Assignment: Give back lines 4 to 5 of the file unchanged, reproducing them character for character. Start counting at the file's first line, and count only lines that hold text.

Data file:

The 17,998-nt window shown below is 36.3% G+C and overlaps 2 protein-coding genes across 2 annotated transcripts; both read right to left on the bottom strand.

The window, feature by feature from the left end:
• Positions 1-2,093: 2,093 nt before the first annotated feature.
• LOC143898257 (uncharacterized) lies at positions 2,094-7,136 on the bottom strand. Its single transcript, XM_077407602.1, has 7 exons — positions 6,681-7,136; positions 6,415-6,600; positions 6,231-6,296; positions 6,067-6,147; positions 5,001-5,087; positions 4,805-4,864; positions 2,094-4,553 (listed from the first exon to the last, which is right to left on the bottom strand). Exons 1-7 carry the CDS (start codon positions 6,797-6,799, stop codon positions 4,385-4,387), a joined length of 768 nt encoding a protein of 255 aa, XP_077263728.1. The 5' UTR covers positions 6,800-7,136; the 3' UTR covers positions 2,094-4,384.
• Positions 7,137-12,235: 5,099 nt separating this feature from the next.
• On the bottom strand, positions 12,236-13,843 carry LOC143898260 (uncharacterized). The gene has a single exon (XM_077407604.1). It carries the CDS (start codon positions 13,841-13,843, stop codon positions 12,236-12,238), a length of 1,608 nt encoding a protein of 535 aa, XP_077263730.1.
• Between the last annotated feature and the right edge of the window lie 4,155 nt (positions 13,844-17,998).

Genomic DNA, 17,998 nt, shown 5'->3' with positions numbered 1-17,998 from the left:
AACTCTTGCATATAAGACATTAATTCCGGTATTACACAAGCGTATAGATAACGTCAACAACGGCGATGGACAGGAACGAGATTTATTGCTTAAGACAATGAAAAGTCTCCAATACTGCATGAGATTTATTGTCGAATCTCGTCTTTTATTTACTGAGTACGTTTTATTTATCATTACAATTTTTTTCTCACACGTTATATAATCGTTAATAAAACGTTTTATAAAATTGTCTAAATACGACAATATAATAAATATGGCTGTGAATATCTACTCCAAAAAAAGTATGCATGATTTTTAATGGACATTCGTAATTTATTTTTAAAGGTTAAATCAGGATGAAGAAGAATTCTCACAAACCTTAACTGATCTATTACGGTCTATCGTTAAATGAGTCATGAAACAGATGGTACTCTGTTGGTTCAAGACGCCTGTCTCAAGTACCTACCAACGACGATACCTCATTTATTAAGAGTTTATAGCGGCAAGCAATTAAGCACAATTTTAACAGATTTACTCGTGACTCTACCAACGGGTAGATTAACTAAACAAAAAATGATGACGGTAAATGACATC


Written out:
• LOC143898257 (uncharacterized) lies at positions 2,094-7,136 on the bottom strand. Its single transcript, XM_077407602.1, has 7 exons — positions 6,681-7,136; positions 6,415-6,600; positions 6,231-6,296; positions 6,067-6,147; positions 5,001-5,087; positions 4,805-4,864; positions 2,094-4,553 (listed from the first exon to the last, which is right to left on the bottom strand). Exons 1-7 carry the CDS (start codon positions 6,797-6,799, stop codon positions 4,385-4,387), a joined length of 768 nt encoding a protein of 255 aa, XP_077263728.1. The 5' UTR covers positions 6,800-7,136; the 3' UTR covers positions 2,094-4,384.
• Positions 7,137-12,235: 5,099 nt separating this feature from the next.